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Marriott Library Commemorates the Historic Golden Spike

Courtesy of J. Willard Marriott Library
“Pathway to the Pacific” exhibition at the J. Willard Marriott Library, Salt Lake City, Utah.


May 10 marked the 150th Anniversary commemorating the driving of the last spike, known as the Golden Spike, of the Transcontinental Railroad which connected the Pacific to the Eastern railways. State and Nationwide organizations celebrated the connection of the Pacific to the Eastern railways by displaying and hosting events in order to share, inspire and educate the public on its history. The University of Utah’s Special Collections joined in the remembrance by displaying two walls of replicated graphs, maps, photographs, rare books and original letters among other well-taken care of archived materials in the “Path to the Pacific: Building the Transcontinental Railroad.” The exhibition is free and located on the third floor of the J. Willard Marriott Library until August 15.

[/media-credit] Ceremony for the driving of the golden spike at Promontory Summit, Utah on May 10, 1869. Trains “Jupiter” and “1911.”

Though space was limited for the exhibit’s presentation, Alison Elbrader, lead curator and Special Collections Reference Librarian, had split the gallery between two opposing walls across the entryway of the North-Eastern side of the library while the showcase is in the center aisle behind a pillar. It’s almost hard to miss the protective encasing as you walk through or come down or up the stairs, especially when you consider the massive eight-foot-portrait replica of people surrounding the iconic trains, Jupiter, that came from California, and 119, from Omaha. All replicas and reproductions are surprisingly created in-house. With the help from the print and design team, Elbrader divided the gallery using “all the physical landmarks” with one wall featuring the railroad building from Omaha to Promontory. The other wall “chronicles the same important landmarks from the Sierra Nevada’s [range], the desert marking from Sacramento to Promontory. So you can get a sense of traveling all those railroads themselves to the center, which is the case.”

Landmarks include Devil’s Canyon, Devil’s Slide, Echo in Weber Canyon and the plains of Wyoming. Photographs depict building and specifics of railroad difficulties such as pulling an engine on a cart to fix a broken down train. There are also enlarged maps and profiles which were used for listing the heights of the mountains.

[/media-credit] Enlarged stereograph projection of men on a rail cart on the railway.

Within the one showcase, the detail was astounding. Materials of original work, photographs, letters and a special card memento given to those during the 100th Golden Spike Anniversary when travelers purchased a ticket in 1969. Authentic books spoke of reasons for continuing the Transcontinental Railroad out West. Reports by engineers had marked and written where it should be built and why.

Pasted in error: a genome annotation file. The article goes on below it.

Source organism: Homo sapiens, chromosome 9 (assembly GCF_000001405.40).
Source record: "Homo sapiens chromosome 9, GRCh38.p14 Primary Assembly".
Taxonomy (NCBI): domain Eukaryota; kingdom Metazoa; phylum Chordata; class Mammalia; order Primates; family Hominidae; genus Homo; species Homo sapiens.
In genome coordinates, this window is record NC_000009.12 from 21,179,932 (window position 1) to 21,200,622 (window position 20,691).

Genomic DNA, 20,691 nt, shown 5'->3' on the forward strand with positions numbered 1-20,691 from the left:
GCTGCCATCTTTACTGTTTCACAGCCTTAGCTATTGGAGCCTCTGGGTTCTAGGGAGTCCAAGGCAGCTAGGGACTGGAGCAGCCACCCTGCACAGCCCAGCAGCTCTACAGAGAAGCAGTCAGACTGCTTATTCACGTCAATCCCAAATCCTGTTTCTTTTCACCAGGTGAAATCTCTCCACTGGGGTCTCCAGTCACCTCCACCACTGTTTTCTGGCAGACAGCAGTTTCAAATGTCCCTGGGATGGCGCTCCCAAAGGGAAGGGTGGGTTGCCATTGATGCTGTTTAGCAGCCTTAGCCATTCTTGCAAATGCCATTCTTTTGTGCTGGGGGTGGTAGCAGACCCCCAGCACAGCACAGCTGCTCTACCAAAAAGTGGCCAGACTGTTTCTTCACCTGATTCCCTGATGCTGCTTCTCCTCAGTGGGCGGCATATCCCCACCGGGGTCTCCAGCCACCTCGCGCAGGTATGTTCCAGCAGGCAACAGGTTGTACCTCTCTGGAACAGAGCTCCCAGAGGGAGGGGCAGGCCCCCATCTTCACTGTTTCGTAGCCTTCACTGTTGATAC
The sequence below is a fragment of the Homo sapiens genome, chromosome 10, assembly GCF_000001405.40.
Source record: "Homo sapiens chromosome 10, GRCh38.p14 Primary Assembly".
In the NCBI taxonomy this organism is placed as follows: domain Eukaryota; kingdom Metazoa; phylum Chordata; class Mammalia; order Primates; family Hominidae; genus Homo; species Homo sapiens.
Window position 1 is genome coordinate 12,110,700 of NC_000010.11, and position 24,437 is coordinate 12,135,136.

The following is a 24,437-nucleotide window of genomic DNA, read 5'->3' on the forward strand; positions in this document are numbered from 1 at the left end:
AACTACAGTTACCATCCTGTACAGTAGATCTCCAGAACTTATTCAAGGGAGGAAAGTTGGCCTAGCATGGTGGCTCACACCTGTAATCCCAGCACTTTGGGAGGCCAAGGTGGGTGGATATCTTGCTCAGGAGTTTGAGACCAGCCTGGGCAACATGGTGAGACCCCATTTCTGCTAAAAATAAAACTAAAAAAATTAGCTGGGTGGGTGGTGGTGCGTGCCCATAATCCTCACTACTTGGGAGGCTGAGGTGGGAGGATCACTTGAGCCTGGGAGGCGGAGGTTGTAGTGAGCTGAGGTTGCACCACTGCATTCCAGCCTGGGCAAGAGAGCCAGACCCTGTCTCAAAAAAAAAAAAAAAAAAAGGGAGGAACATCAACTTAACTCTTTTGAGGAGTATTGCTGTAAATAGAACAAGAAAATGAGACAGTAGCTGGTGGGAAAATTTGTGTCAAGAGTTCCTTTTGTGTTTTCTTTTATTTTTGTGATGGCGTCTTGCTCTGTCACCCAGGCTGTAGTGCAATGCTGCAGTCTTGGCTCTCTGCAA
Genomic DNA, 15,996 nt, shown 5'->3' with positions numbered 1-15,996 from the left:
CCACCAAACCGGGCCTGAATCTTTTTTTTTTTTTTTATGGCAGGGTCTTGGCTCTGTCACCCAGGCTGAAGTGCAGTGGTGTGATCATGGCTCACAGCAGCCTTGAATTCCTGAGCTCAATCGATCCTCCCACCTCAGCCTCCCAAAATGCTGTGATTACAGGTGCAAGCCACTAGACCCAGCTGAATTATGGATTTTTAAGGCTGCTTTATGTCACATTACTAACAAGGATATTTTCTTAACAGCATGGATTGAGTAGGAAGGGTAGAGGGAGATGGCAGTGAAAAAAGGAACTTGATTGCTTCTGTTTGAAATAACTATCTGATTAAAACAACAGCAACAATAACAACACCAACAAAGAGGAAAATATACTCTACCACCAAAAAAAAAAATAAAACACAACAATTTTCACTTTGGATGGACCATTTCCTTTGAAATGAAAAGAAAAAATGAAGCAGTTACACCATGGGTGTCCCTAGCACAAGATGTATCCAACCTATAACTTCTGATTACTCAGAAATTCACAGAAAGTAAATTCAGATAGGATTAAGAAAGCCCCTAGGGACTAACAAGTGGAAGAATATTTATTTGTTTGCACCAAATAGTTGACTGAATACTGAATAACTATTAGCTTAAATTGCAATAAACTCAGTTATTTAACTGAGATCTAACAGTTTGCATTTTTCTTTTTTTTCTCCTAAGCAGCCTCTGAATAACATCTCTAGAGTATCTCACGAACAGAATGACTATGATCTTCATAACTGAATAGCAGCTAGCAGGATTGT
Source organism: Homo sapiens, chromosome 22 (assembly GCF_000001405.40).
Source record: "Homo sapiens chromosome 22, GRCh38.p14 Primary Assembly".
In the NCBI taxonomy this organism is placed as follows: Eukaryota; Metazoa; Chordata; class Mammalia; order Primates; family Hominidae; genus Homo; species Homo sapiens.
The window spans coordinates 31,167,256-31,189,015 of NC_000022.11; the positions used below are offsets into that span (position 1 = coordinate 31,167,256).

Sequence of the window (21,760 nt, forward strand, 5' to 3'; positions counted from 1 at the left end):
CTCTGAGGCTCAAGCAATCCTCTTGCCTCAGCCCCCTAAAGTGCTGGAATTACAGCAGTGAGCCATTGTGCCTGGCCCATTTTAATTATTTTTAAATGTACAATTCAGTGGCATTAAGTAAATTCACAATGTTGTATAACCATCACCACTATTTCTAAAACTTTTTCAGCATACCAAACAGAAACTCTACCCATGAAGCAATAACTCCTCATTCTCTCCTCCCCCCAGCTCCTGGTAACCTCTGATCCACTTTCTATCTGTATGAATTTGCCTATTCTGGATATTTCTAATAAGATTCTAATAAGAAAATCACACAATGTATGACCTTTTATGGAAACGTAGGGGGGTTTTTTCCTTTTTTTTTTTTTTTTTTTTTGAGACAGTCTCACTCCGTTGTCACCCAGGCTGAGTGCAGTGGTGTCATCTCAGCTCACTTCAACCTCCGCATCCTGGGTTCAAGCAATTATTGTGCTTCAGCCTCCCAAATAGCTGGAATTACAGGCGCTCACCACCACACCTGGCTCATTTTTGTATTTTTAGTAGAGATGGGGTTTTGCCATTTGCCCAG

Congress was convinced by Theodore Judah, who was obsessed with the transcontinental idea, and thereby, President Abraham Lincoln passed the Pacific Railroad Act of 1862, even though the Civil War was underway. The Eastern part of the railroad built West from Omaha by the Union Pacific Railroad company as it met the Central Pacific Railroad company coming East from California met at Promontory, Utah (located in a town West of Ogden, named Corinne, now a ghost town) to land the Golden Spike in 1869.  

Elbrader is a delightful and very knowledgeable woman excited to share information on rare books, the meanings behind them and the history she delicately displayed in her exhibition. She touched on the story behind some of the letters — a couple, for instance, writing to their loved one about work and Christmas while others sent messages to Brigham Young asking for additional and past due funds as they trenched their way through the icy cold Utah mountains.

These are only a few examples from a collection of Philip T. Blair’s “75 boxes of letters that cover the whole family’s life” of three generations. The collection was donated by the family to the Marriott Library. Other items, such as the books, have been with the library since they were published in 1880.

[/media-credit] Men processing wood for railroad structure for the Transcontinental Railroad build.

Elbrader can be found on the fourth floor of the library in the Special Collections Reading Room soon to be setting up the second part of the Transcontinental Railroad. Entitled “Scenic Routes,” this exhibition will be open from June 15 to September 15, focusing on what came after the union. Elbrader will also be setting up a Veteran’s remembrance exhibition at the end of September that will last through the end of the year. The display is definitely worth admiring before it’s taken down.

More information on rare books, documents, periodicals, photographs, films and other materials can be found in Special Collections, located on the fourth floor of the library. Though nothing can be loaned out or removed from the room due to their preservation and original work — the staff is more than willing to make replications, as well as allow photography without the use of flash.

The reading room was specially created for those to have an area for observation and research in a controlled environment. Special Collections has also made all their content available online through the Marriott Library’s site.

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About the Contributor
Ray Gill, Arts Writer
Ray is a student in the Entertainment Arts & Technology (E.A.E.) program at the U. She aspires to become a great artist and game designer in order to contribute to the game industry while she learns critical thinking and writing skills during her time as an Arts & Entertainment Contributor at the Chronicle.

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